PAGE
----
L'Artisan Parfumeur Parfum de Feuilles {Home Fragrance Review} {Fresh Notebook - Green Freshness}


Continuing my exploration of green freshness in contrast to the more widespread canvases of aquatic and airy freshness which as I pointed out earlier are more attention-drawing nowadays, I wanted to call attention to a home fragrance by L'Artisan Parfumeur called Parfum de Feuilles (The Scent of Leaves). It is inspired by "the aromas of a Tuscan garden" in the springtime and features notes of tomato leaves, basil and mint. L'Artisan calls it "elegantly rustic".

As its name indicates and as the scent delivers in full it is all about that feeling of bruised grass blades and raw sap oozing on your fingers and staining your skin after you have played with leaves to release their aromas...

The sensation is not rare, in fact it is very commonplace, but it is not easy to find a good, none too simplistic and balanced idea of the real thing bottled to bring home. The green scent, if you find one, may also be mixed with other facets. In this case, it is very focused on that sensation of fresh clover leaves as picked from a meadow, a once popular category of soliflore perfumes.

For the delight of friends of frankly green scents, Parfum de Feuilles aims thus to recreate the invigorating scent of a chlorophylle-filled day in the spring and summer. It feels as peaceful as being under the shade of a tree with a rich dome of fragrant and rustling green leaves. As its subtitle promises, this "parfum d'ambiance" is indeed able to plant a 3-D atmosphere of greenery in the middle of a house.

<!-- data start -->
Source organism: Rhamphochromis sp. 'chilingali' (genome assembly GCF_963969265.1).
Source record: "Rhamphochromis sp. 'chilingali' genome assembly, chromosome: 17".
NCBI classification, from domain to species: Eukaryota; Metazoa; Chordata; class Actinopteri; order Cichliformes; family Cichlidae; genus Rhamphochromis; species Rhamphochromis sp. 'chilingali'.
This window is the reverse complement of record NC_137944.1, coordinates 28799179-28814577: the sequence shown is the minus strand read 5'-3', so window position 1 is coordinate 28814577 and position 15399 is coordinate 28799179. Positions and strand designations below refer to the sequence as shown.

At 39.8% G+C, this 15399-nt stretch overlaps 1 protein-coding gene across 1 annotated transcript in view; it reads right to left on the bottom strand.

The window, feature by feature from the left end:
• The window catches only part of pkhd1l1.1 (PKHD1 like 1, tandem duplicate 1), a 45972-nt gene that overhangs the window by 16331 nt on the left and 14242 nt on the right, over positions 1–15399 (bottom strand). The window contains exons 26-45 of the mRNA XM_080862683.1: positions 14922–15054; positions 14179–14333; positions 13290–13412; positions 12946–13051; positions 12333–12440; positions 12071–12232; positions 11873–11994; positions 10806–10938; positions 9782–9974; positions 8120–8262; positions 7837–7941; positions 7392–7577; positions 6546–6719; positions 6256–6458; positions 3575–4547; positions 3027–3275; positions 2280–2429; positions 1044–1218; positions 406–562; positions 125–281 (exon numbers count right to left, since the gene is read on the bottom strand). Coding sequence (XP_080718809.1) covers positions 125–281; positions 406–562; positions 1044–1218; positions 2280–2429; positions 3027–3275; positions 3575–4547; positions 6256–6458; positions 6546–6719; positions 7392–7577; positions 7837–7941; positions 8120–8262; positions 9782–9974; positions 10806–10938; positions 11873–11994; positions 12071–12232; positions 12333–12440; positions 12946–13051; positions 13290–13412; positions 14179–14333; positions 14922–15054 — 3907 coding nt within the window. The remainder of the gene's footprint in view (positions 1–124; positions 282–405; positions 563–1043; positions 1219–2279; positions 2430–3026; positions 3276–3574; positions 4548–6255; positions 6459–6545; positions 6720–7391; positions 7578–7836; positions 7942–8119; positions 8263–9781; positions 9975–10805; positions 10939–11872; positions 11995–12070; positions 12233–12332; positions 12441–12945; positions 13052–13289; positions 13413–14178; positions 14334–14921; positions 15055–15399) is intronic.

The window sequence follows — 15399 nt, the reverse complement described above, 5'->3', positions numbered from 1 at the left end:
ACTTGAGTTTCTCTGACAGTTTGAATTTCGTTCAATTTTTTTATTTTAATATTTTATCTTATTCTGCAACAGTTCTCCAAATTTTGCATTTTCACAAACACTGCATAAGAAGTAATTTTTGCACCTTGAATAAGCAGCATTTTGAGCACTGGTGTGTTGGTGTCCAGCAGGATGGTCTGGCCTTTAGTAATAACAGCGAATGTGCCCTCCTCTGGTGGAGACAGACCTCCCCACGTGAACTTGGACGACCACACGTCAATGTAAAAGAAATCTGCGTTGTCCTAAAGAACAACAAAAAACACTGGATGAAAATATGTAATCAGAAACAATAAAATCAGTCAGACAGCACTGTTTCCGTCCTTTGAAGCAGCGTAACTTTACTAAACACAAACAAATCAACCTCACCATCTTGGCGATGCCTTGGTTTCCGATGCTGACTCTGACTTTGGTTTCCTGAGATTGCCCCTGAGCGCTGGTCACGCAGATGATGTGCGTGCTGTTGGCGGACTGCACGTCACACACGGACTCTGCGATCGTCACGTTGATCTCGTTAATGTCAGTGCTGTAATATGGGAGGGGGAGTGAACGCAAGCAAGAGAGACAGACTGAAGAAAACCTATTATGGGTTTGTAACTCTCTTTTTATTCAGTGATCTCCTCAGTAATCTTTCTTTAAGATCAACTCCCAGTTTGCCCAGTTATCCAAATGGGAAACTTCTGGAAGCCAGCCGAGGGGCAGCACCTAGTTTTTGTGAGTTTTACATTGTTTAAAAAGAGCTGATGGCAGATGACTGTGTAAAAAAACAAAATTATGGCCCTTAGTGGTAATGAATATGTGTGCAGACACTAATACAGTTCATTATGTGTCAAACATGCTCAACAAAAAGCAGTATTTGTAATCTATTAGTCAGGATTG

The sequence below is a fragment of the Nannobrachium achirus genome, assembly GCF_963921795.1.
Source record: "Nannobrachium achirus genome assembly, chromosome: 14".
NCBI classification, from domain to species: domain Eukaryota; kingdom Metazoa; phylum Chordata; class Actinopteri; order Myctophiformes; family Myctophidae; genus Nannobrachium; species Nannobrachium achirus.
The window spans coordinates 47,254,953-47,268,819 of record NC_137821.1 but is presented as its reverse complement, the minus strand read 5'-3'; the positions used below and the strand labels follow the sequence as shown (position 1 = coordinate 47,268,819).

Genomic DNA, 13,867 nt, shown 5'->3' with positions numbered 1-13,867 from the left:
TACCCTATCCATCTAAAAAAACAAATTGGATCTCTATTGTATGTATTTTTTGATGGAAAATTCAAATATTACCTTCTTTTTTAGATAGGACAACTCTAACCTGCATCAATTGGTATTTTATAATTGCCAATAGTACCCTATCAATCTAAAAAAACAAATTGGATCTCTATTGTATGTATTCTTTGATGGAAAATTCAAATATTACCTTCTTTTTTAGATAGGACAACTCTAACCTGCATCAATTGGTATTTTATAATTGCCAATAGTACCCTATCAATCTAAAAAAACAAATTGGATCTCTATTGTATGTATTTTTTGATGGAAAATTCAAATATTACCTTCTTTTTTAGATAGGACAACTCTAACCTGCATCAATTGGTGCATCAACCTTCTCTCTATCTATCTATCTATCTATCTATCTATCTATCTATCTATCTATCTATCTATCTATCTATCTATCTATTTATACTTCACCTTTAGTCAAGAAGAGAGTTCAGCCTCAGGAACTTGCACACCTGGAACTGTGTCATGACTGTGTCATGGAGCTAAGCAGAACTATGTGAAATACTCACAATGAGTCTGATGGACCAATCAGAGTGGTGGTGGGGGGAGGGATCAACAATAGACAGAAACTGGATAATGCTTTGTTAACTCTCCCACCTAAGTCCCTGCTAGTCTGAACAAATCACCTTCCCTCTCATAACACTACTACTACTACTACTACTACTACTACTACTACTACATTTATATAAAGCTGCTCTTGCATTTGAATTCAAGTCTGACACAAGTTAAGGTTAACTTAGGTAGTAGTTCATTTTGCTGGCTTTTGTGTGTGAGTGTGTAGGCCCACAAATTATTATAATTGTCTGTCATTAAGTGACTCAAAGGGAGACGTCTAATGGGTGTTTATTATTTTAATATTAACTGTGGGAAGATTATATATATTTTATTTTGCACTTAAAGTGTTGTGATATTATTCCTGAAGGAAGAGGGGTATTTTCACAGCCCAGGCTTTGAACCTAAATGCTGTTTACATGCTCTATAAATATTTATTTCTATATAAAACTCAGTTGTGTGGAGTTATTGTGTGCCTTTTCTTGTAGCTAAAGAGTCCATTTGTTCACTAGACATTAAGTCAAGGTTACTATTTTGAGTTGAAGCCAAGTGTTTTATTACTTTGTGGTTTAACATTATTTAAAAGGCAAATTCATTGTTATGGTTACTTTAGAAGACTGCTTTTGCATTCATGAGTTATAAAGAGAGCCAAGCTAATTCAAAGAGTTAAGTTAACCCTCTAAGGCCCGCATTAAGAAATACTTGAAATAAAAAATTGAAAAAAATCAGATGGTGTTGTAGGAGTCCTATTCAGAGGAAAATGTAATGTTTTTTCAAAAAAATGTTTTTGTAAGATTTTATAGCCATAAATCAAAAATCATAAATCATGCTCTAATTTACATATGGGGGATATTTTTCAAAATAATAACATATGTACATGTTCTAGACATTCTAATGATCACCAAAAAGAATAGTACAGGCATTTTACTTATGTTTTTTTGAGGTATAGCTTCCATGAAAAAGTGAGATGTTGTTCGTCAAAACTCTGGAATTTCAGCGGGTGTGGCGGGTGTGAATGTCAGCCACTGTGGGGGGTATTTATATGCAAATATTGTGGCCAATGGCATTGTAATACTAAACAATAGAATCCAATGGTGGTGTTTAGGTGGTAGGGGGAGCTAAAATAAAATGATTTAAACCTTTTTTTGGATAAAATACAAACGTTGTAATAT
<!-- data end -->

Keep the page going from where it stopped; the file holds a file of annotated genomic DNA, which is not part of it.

One of the means by which this sense of peace is conveyed is paradoxically through, apparently, the use of the a priori hotly connoted incense as Parfum de Feuilles seems to betray a cold frankincense note on the edge of tomato leaves to create the illusion of an explosion of calm green sappiness. The greenness is spiked with some pepperiness and aniseed. It is unambiguously fresh and green. The freshness closer up smells akin to that of the interior of a cold fridge thanks to the mint. The lingering aroma of Parfum de Feuilles, which is lasting, is musky-white but never heavy.

The lady at whose house I had encountered it once had had the good idea of transferring the scent into an ancient pink cranberry perfume bottle with an atomizer bulb and a long silky fringe found at the flea market. It looked and felt fab in her Paris apartment. Today, the transparent glass bottle you see in the picture is obsolete and has been replaced by an opaque black glass one with the same shape. It is so much more convenient for displaying and preserving the scent that you should not deprive yourselves of that pleasure, if you like green perfumes, as in very green.

A 4.22 oz bottle is priced at $70.

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